Considering local demand for more effective restoration in Madagascar

  • Background

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    Forests sustain biodiversity, regulate climate, and deliver multiple Nature’s Contributions to People (NCPs), making their persistence essential for sustainable development. Past and ongoing exploitation has reduced forest extent and quality in many tropical countries while profits have largely been exported to the Global North. This has benefitted the economies in the Global North that now recognize the urgency of restoring tropical forests, often with the stated intention to support sustainable development. However, tree-based restoration often ignores current land use, locally demanded NCPs, and local demands towards the practices applied in restoration interventions, especially when focusing solely on carbon goals.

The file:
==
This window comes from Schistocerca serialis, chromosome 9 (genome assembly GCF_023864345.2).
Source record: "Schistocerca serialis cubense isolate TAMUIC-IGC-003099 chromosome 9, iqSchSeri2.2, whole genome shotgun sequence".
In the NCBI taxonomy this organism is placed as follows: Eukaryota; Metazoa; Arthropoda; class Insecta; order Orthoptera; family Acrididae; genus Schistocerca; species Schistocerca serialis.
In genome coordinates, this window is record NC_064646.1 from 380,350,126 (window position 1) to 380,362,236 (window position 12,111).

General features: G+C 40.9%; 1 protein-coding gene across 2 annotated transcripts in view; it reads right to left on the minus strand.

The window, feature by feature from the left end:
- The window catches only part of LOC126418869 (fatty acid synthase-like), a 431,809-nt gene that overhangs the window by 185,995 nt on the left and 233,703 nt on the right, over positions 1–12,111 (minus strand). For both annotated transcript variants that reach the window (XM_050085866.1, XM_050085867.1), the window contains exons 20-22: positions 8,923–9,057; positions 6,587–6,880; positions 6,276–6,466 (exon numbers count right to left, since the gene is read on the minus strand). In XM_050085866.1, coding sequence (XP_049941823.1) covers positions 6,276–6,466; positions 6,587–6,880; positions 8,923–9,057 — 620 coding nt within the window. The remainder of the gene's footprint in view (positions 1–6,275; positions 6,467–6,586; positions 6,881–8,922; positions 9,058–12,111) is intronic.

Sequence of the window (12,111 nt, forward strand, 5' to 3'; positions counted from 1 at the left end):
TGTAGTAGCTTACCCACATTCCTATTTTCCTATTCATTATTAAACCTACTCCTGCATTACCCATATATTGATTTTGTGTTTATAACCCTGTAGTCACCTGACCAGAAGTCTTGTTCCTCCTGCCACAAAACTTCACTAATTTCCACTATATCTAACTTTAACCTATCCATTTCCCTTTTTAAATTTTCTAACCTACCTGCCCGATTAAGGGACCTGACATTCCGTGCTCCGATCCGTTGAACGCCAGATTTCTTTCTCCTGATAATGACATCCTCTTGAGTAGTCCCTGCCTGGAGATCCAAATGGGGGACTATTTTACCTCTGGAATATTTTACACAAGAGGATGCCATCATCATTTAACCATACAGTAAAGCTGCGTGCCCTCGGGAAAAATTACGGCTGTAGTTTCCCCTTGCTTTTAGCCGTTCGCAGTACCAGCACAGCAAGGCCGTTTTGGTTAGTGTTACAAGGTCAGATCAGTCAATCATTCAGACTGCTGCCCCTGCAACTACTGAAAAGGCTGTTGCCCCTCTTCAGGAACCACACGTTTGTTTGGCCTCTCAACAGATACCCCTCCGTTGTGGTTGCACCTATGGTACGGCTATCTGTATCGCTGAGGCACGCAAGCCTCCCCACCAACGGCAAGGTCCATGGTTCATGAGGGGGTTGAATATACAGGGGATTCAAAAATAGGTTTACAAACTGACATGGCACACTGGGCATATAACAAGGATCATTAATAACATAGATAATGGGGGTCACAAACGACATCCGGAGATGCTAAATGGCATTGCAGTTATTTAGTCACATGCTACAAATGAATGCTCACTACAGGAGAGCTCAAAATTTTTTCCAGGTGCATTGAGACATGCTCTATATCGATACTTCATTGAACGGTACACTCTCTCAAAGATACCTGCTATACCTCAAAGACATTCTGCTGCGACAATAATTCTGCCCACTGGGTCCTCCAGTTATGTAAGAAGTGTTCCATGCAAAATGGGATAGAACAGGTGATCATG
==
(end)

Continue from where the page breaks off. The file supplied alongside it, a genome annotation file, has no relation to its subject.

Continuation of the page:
• Aims

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    The aim of the Demand4Restoration project is to systematically integrate restoration demand – which we define as the demand for restoration per se, for restoration at certain locations, for certain types of restoration practices, and for specific-NCPs as demanded by various local, regional, national, and international actors – into restoration science and practice.

  • Relevance

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    The rapidly increasing private and public funding poured into reaching net-zero carbon goals through restoration risk side-lining people in the Global South. Investigating how restoration can be more demand-oriented and developing implementation projects that follow demand may instead deliver for people and nature alike.